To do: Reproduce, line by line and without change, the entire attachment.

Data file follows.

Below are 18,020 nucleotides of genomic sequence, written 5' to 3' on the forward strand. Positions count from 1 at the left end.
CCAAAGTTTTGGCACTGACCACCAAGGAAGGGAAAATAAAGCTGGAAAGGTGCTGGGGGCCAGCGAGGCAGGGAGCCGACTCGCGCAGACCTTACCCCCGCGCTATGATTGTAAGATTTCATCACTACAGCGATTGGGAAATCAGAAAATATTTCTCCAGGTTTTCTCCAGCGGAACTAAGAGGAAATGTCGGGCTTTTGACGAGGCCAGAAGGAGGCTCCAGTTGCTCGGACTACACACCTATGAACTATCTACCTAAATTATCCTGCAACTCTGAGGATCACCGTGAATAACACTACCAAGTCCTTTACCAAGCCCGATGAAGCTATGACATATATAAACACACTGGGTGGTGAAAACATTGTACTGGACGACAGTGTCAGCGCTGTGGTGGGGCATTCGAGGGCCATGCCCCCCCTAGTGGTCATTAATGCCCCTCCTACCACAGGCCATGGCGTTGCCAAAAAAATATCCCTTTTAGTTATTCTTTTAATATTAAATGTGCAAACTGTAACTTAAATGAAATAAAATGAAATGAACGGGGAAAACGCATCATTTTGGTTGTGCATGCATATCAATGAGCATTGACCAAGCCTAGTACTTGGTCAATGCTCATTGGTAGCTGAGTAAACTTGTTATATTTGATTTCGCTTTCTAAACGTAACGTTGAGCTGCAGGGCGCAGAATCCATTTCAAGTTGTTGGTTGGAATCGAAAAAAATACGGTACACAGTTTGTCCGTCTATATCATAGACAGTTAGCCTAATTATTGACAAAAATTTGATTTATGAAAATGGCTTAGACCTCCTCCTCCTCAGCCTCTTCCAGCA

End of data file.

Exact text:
Below are 18,020 nucleotides of genomic sequence, written 5' to 3' on the forward strand. Positions count from 1 at the left end.
CCAAAGTTTTGGCACTGACCACCAAGGAAGGGAAAATAAAGCTGGAAAGGTGCTGGGGGCCAGCGAGGCAGGGAGCCGACTCGCGCAGACCTTACCCCCGCGCTATGATTGTAAGATTTCATCACTACAGCGATTGGGAAATCAGAAAATATTTCTCCAGGTTTTCTCCAGCGGAACTAAGAGGAAATGTCGGGCTTTTGACGAGGCCAGAAGGAGGCTCCAGTTGCTCGGACTACACACCTATGAACTATCTACCTAAATTATCCTGCAACTCTGAGGATCACCGTGAATAACACTACCAAGTCCTTTACCAAGCCCGATGAAGCTATGACATATATAAACACACTGGGTGGTGAAAACATTGTACTGGACGACAGTGTCAGCGCTGTGGTGGGGCATTCGAGGGCCATGCCCCCCCTAGTGGTCATTAATGCCCCTCCTACCACAGGCCATGGCGTTGCCAAAAAAATATCCCTTTTAGTTATTCTTTTAATATTAAATGTGCAAACTGTAACTTAAATGAAATAAAATGAAATGAACGGGGAAAACGCATCATTTTGGTTGTGCATGCATATCAATGAGCATTGACCAAGCCTAGTACTTGGTCAATGCTCATTGGTAGCTGAGTAAACTTGTTATATTTGATTTCGCTTTCTAAACGTAACGTTGAGCTGCAGGGCGCAGAATCCATTTCAAGTTGTTGGTTGGAATCGAAAAAAATACGGTACACAGTTTGTCCGTCTATATCATAGACAGTTAGCCTAATTATTGACAAAAATTTGATTTATGAAAATGGCTTAGACCTCCTCCTCCTCAGCCTCTTCCAGCA